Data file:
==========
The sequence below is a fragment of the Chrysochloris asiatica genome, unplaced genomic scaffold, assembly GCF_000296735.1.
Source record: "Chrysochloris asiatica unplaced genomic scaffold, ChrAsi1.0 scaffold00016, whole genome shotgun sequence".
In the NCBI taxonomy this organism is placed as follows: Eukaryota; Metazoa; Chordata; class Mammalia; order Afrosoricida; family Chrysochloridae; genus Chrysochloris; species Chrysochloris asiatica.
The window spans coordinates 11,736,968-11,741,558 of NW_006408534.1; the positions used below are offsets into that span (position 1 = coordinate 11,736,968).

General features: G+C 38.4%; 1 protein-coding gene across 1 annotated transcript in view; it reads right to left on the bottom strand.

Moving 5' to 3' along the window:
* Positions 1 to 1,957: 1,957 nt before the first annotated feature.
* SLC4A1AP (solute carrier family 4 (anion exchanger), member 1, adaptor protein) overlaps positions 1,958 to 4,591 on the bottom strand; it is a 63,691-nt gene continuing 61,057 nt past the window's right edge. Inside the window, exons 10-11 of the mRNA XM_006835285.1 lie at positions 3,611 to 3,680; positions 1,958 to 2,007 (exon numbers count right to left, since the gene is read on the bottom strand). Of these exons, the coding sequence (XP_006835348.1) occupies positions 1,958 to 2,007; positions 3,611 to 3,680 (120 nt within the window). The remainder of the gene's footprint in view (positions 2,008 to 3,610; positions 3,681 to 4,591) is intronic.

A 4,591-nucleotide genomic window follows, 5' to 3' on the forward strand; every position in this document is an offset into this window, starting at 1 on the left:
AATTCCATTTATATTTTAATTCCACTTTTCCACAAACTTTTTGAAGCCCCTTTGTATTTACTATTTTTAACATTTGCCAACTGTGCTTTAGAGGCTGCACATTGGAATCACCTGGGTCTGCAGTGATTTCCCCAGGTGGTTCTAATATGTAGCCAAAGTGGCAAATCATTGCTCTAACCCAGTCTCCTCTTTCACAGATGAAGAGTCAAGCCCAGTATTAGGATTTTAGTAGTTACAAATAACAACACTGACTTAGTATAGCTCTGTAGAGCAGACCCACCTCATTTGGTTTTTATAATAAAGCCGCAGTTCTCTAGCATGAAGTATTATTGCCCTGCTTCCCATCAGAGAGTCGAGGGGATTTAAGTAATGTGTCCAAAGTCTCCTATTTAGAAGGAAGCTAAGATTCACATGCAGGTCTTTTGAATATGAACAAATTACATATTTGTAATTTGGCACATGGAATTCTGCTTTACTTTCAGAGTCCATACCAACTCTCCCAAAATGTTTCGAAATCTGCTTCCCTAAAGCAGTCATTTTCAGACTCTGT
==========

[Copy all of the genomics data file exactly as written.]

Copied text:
The sequence below is a fragment of the Chrysochloris asiatica genome, unplaced genomic scaffold, assembly GCF_000296735.1.
Source record: "Chrysochloris asiatica unplaced genomic scaffold, ChrAsi1.0 scaffold00016, whole genome shotgun sequence".
In the NCBI taxonomy this organism is placed as follows: Eukaryota; Metazoa; Chordata; class Mammalia; order Afrosoricida; family Chrysochloridae; genus Chrysochloris; species Chrysochloris asiatica.
The window spans coordinates 11,736,968-11,741,558 of NW_006408534.1; the positions used below are offsets into that span (position 1 = coordinate 11,736,968).

General features: G+C 38.4%; 1 protein-coding gene across 1 annotated transcript in view; it reads right to left on the bottom strand.

Moving 5' to 3' along the window:
* Positions 1 to 1,957: 1,957 nt before the first annotated feature.
* SLC4A1AP (solute carrier family 4 (anion exchanger), member 1, adaptor protein) overlaps positions 1,958 to 4,591 on the bottom strand; it is a 63,691-nt gene continuing 61,057 nt past the window's right edge. Inside the window, exons 10-11 of the mRNA XM_006835285.1 lie at positions 3,611 to 3,680; positions 1,958 to 2,007 (exon numbers count right to left, since the gene is read on the bottom strand). Of these exons, the coding sequence (XP_006835348.1) occupies positions 1,958 to 2,007; positions 3,611 to 3,680 (120 nt within the window). The remainder of the gene's footprint in view (positions 2,008 to 3,610; positions 3,681 to 4,591) is intronic.

A 4,591-nucleotide genomic window follows, 5' to 3' on the forward strand; every position in this document is an offset into this window, starting at 1 on the left:
AATTCCATTTATATTTTAATTCCACTTTTCCACAAACTTTTTGAAGCCCCTTTGTATTTACTATTTTTAACATTTGCCAACTGTGCTTTAGAGGCTGCACATTGGAATCACCTGGGTCTGCAGTGATTTCCCCAGGTGGTTCTAATATGTAGCCAAAGTGGCAAATCATTGCTCTAACCCAGTCTCCTCTTTCACAGATGAAGAGTCAAGCCCAGTATTAGGATTTTAGTAGTTACAAATAACAACACTGACTTAGTATAGCTCTGTAGAGCAGACCCACCTCATTTGGTTTTTATAATAAAGCCGCAGTTCTCTAGCATGAAGTATTATTGCCCTGCTTCCCATCAGAGAGTCGAGGGGATTTAAGTAATGTGTCCAAAGTCTCCTATTTAGAAGGAAGCTAAGATTCACATGCAGGTCTTTTGAATATGAACAAATTACATATTTGTAATTTGGCACATGGAATTCTGCTTTACTTTCAGAGTCCATACCAACTCTCCCAAAATGTTTCGAAATCTGCTTCCCTAAAGCAGTCATTTTCAGACTCTGT